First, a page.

WASHINGTON, D.C. — A bipartisan group of U.S. senators has passed a $95 billion foreign aid bill for Israel, Taiwan and Ukraine, setting up a showdown in the House of Representatives, where Republican leaders have resisted such legislation.
The Senate voted 70-29 to approve the bill early Tuesday, with 22 Republican senators supporting the final passage.
The successful vote in the upper chamber of Congress follows months of wrangling over if and how to approve more overseas funding, with conservatives initially saying U.S. President Joe Biden’s request for that money had to be tied to an overhaul of border and immigration policy.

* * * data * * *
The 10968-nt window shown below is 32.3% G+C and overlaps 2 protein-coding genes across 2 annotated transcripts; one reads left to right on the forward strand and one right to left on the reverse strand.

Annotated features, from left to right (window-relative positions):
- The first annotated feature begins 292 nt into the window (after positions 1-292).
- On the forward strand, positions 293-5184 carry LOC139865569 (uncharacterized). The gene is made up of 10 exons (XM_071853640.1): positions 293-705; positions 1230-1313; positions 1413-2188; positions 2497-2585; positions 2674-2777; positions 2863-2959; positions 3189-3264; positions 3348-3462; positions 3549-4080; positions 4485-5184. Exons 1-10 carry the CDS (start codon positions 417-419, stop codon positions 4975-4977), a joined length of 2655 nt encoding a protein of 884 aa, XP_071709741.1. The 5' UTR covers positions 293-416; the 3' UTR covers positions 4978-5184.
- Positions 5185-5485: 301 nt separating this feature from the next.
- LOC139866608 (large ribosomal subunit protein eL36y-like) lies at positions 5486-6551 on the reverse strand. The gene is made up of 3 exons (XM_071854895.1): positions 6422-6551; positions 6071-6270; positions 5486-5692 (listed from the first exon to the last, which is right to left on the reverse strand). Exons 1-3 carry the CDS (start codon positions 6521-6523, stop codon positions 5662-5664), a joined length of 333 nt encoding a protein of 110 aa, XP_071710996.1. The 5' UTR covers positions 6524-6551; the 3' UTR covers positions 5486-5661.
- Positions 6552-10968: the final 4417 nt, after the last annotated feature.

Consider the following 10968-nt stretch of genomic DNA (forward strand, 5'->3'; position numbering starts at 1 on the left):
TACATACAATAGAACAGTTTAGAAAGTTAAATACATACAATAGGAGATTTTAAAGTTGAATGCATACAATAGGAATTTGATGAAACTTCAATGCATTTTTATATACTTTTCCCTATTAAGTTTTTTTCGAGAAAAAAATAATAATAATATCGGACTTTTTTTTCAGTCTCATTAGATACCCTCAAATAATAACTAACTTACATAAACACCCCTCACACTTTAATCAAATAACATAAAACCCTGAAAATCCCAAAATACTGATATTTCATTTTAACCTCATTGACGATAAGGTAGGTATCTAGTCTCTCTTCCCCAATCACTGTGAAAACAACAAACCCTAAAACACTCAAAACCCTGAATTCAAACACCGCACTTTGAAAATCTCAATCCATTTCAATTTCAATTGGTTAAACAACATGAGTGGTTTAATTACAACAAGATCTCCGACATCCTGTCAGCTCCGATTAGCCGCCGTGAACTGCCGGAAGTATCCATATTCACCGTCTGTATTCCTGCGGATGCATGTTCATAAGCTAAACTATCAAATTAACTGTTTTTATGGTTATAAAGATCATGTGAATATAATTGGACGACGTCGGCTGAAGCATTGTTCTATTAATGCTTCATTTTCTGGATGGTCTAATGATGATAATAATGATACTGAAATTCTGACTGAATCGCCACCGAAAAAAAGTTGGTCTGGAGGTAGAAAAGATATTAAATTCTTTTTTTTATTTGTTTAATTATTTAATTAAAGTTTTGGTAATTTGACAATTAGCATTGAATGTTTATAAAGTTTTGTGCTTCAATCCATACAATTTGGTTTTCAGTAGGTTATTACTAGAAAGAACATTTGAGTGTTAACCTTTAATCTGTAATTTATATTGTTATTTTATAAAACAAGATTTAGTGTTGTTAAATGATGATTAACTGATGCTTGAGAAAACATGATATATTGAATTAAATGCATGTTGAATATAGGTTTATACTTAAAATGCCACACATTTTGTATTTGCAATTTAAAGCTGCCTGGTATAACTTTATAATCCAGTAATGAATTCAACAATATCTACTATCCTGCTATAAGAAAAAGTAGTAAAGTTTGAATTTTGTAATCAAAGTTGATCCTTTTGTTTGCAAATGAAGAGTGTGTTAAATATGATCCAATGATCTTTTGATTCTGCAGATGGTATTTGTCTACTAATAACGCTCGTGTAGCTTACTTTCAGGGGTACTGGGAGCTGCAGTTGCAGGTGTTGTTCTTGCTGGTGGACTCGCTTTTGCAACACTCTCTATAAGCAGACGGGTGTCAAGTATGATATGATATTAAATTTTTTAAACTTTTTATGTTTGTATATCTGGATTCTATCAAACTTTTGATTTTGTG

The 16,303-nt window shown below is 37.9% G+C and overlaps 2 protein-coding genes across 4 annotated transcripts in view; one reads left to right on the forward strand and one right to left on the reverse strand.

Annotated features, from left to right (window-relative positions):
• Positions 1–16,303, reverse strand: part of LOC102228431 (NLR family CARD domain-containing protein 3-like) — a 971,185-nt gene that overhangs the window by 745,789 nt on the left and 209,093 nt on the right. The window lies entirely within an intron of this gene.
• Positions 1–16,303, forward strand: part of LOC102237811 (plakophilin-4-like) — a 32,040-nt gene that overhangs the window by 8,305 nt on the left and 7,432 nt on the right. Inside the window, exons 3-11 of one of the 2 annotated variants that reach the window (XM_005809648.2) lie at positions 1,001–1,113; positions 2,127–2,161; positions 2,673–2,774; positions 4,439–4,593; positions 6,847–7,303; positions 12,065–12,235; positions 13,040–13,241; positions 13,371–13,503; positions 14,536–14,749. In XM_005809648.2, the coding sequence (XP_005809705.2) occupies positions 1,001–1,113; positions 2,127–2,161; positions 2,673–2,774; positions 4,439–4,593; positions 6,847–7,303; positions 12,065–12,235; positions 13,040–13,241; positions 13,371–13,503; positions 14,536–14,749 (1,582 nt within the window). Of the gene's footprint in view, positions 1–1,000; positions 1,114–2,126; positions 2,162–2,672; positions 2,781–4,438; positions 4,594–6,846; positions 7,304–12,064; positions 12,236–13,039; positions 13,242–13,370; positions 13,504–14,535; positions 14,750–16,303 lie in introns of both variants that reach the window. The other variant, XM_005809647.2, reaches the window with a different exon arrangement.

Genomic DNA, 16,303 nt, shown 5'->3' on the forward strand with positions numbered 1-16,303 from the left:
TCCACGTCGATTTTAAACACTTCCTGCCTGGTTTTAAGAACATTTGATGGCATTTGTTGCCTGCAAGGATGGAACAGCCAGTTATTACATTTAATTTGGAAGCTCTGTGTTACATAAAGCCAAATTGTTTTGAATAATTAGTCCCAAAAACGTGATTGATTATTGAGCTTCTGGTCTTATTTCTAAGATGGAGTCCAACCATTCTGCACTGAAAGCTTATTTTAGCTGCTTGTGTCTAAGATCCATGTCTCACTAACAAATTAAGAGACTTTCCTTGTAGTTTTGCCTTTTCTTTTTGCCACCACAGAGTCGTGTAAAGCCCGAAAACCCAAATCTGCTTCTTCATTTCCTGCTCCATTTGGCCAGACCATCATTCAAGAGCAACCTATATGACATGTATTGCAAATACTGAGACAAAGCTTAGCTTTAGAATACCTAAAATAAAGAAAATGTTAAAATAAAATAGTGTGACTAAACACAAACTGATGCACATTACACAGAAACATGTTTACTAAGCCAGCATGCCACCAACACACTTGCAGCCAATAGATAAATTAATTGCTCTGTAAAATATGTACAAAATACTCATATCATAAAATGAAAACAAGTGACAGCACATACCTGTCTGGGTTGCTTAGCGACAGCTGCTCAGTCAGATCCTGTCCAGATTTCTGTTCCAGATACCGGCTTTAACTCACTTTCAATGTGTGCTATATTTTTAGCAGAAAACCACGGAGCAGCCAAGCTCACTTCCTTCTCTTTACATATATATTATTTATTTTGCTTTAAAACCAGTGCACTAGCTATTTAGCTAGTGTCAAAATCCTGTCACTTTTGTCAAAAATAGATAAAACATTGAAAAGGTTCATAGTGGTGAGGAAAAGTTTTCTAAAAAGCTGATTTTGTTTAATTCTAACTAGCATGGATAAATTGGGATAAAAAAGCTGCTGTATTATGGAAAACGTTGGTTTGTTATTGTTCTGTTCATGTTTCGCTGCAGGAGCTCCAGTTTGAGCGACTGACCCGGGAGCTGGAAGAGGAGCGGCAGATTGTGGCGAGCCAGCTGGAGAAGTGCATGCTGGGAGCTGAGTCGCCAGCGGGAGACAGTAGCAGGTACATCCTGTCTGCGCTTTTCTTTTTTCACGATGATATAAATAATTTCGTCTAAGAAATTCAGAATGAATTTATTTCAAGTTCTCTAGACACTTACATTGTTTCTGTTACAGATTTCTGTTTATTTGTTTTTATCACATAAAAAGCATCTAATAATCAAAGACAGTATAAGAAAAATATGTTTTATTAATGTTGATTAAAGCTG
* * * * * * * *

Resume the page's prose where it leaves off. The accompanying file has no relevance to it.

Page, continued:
However, a deal in the Senate that was negotiated between Democrats and Republicans to seriously tighten border security along with the new aid was quickly criticized by some in the GOP as insufficient and weakened by loopholes. Instead, the Senate then moved forward with the current legislation, which removed the immigration provisions.
It’s unclear what fate the bill will face in the lower chamber of Congress, which recently tried and failed to pass stand-alone legislation just to send aid to Israel in its war against Hamas, the Palestinian militant group that rules the neighboring Gaza Strip. House Speaker Mike Johnson has suggested the Senate proposal is not likely to get a vote or even be brought up for debate in his chamber.
ABC News’ Lauren Peller contributed to this report.
This is a developing story. Please check back for updates.